Does Attitude Matter In Cancer?
Though Book Thursdays usually review classic children’s books or cancer survivor stories, this one is about a cancer survivor who wrote an essay about how to cope with the despair of a cancer diagnosis.
A scientist and statistician, Stephen Jay Gould was diagnosed with abdominal mesothelioma in 1982.
When Gould asked his oncologist for the scientific literature he could read about his diagnosis after surgery, the doctor said there was nothing worthwhile to read.
Gould, used to deep research, set out to find out for himself.
That was when he learned the median time for survival of his cancer was eight months.
What Is a Median?
A median is a statistical measure that means half will live longer than eight months and half will live less than eight months.
A common measure for many things, the median, as in household income or median home price in a city, is a statistic we read about frequently.
If the median home price in your city, for instance, is $100,000, then half the homes in the city cost more.
Half cost less.
If the median household income is $50,000, then half the people in the city make more. Half make less.
Where these numbers can be misleading is if you have very low or very high numbers in the mix.
Let’s say, for instance that in a population of 20 people, two are making $1 million a year and 5 are making $10,000 a year, with the rest making $50,000.
Half are making $50,000 or less. Half are making $50,000 or more. The median income is $50,000. But, there is a lot of variation in each half.
What Is an Average?
We are more used to the common calculation of average.
If you add all the incomes for the 20 people in the above example and divide them by 20, you find the average income is $135,000.
Gould fell back on his training as a statistician to interpret the median statistic as it applied to him, and his training as a biologist to understand that the wide room for variation could be hopeful for him.
He wanted to be one of the, figuratively, millionaires, and set about to see if this was a reasonable expectation.
What Do Statistics Mean in a Cancer Diagnosis?
The first thing Gould wanted to know was whether he was likely to fall into the less than eight months or more than eight months half of the median.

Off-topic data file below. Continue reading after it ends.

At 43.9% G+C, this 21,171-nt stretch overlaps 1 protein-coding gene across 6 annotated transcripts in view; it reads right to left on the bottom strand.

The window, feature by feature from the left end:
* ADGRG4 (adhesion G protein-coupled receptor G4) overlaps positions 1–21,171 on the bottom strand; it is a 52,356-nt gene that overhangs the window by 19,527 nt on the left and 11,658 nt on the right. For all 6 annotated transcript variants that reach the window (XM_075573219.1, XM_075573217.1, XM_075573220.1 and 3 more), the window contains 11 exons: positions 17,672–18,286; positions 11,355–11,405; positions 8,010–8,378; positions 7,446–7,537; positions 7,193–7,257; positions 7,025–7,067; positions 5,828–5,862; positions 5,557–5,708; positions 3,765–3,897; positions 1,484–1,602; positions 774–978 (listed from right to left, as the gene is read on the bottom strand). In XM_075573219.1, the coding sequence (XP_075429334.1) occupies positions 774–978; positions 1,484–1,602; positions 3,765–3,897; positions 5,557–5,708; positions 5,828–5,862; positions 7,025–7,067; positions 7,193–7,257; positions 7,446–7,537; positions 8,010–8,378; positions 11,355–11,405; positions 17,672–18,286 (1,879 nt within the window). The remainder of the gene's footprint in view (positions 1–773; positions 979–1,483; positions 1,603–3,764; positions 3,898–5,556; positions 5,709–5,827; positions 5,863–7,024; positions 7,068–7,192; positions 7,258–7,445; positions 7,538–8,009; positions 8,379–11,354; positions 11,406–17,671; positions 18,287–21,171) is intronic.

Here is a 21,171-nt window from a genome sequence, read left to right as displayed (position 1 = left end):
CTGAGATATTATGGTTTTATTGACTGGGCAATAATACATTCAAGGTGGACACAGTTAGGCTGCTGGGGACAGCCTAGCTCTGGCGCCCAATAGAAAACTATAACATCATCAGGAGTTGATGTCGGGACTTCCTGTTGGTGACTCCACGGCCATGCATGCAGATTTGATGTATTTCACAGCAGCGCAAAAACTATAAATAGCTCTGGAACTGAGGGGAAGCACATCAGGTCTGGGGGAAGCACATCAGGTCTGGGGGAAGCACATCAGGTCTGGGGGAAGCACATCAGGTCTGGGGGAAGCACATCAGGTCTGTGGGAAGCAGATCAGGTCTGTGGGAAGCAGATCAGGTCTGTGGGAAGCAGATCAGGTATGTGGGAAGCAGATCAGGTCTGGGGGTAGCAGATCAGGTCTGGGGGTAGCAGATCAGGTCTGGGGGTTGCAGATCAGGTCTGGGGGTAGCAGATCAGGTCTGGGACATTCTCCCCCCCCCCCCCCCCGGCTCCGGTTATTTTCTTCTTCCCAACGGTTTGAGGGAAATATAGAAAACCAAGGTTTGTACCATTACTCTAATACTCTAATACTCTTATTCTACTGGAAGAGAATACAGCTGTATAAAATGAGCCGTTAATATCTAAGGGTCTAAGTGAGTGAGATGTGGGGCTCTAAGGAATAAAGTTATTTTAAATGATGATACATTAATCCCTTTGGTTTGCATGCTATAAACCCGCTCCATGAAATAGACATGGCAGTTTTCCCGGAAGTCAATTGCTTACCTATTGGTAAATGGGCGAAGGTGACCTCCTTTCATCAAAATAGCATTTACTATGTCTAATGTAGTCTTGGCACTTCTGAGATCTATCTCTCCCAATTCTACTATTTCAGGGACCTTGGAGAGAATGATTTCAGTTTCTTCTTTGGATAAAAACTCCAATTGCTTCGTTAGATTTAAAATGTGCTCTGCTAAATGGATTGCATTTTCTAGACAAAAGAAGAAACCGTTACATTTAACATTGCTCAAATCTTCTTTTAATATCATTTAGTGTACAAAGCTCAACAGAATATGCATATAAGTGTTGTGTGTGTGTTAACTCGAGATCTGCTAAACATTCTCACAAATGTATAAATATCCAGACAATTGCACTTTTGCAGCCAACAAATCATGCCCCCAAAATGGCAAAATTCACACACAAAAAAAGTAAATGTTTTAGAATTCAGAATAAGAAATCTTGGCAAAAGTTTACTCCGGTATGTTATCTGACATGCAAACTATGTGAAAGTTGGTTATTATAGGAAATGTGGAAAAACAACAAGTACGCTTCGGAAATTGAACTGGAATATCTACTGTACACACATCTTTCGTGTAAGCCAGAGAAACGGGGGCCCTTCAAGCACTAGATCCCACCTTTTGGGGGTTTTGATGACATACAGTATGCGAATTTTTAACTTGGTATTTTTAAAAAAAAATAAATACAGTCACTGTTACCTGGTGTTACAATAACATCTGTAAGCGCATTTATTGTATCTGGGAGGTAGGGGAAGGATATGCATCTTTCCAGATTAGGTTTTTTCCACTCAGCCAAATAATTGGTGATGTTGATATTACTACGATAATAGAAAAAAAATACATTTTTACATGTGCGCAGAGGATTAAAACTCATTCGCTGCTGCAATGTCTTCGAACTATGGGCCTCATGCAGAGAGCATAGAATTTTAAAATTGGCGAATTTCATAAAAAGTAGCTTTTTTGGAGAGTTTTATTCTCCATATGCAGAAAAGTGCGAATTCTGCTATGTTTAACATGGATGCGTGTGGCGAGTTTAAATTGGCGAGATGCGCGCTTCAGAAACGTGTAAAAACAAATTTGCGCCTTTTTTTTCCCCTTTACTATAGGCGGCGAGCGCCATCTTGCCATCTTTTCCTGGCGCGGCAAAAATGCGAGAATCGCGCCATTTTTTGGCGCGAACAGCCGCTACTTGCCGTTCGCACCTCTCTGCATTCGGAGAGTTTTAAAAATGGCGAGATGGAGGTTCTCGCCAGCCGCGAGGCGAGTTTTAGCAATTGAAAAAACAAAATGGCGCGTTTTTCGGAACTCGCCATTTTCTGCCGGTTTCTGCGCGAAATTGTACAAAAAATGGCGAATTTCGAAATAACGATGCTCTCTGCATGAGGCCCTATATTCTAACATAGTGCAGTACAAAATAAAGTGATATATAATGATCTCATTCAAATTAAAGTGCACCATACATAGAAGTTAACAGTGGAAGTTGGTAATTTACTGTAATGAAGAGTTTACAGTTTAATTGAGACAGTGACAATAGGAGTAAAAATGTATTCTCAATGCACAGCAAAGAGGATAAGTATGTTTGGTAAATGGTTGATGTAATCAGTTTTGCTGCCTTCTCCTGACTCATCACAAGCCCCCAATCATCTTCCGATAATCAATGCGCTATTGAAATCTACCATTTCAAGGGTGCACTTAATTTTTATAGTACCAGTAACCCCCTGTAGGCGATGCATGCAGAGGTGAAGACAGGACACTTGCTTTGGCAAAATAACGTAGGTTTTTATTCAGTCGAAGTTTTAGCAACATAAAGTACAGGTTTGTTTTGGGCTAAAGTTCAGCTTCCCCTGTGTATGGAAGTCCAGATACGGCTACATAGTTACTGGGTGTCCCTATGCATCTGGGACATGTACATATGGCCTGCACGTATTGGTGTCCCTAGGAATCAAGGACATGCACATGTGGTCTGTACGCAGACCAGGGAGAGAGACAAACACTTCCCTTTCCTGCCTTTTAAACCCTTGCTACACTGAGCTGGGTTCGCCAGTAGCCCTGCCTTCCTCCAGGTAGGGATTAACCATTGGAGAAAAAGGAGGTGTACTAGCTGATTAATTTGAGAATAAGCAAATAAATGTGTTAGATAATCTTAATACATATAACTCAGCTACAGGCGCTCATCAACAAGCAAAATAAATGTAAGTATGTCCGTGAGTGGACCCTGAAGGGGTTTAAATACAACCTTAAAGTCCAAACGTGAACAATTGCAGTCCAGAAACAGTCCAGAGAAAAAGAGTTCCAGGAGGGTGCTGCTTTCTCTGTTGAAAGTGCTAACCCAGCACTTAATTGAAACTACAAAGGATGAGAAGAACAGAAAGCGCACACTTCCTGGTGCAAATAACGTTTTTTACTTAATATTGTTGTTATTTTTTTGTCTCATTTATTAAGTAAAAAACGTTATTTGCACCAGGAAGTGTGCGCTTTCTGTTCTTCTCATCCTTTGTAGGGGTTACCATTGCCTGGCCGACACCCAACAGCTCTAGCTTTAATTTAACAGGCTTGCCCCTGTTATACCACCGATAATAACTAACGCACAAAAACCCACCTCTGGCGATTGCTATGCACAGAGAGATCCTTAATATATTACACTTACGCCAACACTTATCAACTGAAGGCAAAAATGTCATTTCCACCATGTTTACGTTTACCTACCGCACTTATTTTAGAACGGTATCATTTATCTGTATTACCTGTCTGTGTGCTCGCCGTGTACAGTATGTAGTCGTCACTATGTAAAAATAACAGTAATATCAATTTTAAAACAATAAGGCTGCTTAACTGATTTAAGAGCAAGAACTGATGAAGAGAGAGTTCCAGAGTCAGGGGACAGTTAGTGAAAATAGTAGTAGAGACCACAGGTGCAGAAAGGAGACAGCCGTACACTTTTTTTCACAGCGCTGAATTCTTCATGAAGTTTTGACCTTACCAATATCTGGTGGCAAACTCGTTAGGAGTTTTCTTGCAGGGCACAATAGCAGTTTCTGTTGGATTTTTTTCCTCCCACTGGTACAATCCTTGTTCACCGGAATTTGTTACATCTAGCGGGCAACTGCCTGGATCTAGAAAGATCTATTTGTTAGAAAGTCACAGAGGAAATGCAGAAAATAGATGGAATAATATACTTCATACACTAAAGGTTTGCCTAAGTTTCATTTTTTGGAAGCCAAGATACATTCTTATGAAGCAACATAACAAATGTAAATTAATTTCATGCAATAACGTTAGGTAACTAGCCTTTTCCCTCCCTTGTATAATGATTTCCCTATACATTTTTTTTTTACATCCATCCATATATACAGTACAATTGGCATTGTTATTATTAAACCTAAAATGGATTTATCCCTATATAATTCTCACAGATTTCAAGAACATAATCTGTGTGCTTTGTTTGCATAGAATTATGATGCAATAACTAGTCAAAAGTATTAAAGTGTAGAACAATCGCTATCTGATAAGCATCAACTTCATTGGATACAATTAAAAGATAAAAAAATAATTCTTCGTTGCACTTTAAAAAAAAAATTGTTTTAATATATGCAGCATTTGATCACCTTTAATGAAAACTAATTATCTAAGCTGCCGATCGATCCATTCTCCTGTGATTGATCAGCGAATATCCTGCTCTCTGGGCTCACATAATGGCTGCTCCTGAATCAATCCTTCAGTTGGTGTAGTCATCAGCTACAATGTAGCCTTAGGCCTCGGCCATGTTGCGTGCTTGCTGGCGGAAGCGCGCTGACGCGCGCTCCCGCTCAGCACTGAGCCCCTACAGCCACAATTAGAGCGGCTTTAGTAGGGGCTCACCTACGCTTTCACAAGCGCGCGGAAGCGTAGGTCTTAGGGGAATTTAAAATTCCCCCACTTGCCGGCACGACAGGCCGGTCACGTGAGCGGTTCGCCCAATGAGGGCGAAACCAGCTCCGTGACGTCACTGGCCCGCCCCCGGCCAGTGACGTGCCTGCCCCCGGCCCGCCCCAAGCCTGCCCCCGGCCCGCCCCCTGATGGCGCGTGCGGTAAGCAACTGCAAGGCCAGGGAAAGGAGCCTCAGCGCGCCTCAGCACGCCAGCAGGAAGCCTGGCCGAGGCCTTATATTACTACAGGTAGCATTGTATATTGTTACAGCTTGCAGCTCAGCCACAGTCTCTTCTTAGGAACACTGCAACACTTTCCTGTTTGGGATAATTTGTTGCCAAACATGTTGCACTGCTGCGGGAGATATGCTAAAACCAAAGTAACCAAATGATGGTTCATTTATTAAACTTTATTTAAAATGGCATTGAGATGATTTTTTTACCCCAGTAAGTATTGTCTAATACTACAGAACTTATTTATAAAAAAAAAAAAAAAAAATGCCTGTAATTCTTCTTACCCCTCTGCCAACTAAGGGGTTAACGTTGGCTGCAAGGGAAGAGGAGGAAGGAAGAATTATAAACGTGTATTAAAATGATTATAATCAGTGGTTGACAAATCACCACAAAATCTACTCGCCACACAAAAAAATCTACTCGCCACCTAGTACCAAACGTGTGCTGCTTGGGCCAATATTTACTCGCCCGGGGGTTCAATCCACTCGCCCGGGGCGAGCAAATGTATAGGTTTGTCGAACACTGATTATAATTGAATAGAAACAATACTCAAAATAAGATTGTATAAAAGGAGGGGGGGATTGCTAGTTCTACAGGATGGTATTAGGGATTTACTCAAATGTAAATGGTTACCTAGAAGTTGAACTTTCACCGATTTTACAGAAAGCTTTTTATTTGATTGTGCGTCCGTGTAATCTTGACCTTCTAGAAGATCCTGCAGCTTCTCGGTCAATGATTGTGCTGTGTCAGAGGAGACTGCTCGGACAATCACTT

None of the risk factors applied to him, so he reasoned he fell in the more than eight months half.
- He was young.
- His disease had been caught early.
- He had excellent medical care available.
- He had much to live for as he was in the middle of a well-respected scientific career.
He believed that attitude mattered in extending your life after a cancer diagnosis, by helping to build up your immune system, and was naturally confident and even-tempered.
He determined that those in the half who died before the eight-month median point gave the left half of the median a small band.
While those who died in the more than eight-month half could live for several years and still be within that statistical band.
This is what is called a right-skewed distribution, with the right side of the median stretching out in a long tail.
He had every reason to think he would be in the long right tail.
He says this understanding of what the statistics really said probably saved his life.
He was not lost to despair.
Are There Factors That Can Change the Statistics?
In addition to not having the risk factors associated with a poor outcome, Gould followed an experimental new therapy.
Since statistics can only report on what has already happened, introducing a new factor, like a new therapy, can change the outcome that statistics will only catch up with after several years.
Gould died in 2002, twenty years after a diagnosis that seemed to spell out an eight-month outcome. He died of an unrelated type of cancer after a complete recovery from mesothelioma.
Two months before he died, he published his definitive life’s work on evolutionary biology.
Click here to read Stephen Jay Gould’s entire essay, “The Median Isn’t the Message.”
Click here for a YouTube video of the essay being read, with some illustrative graphs and photos.
To you and the understanding that may give you peace.
Carol Covin, Granny-Guru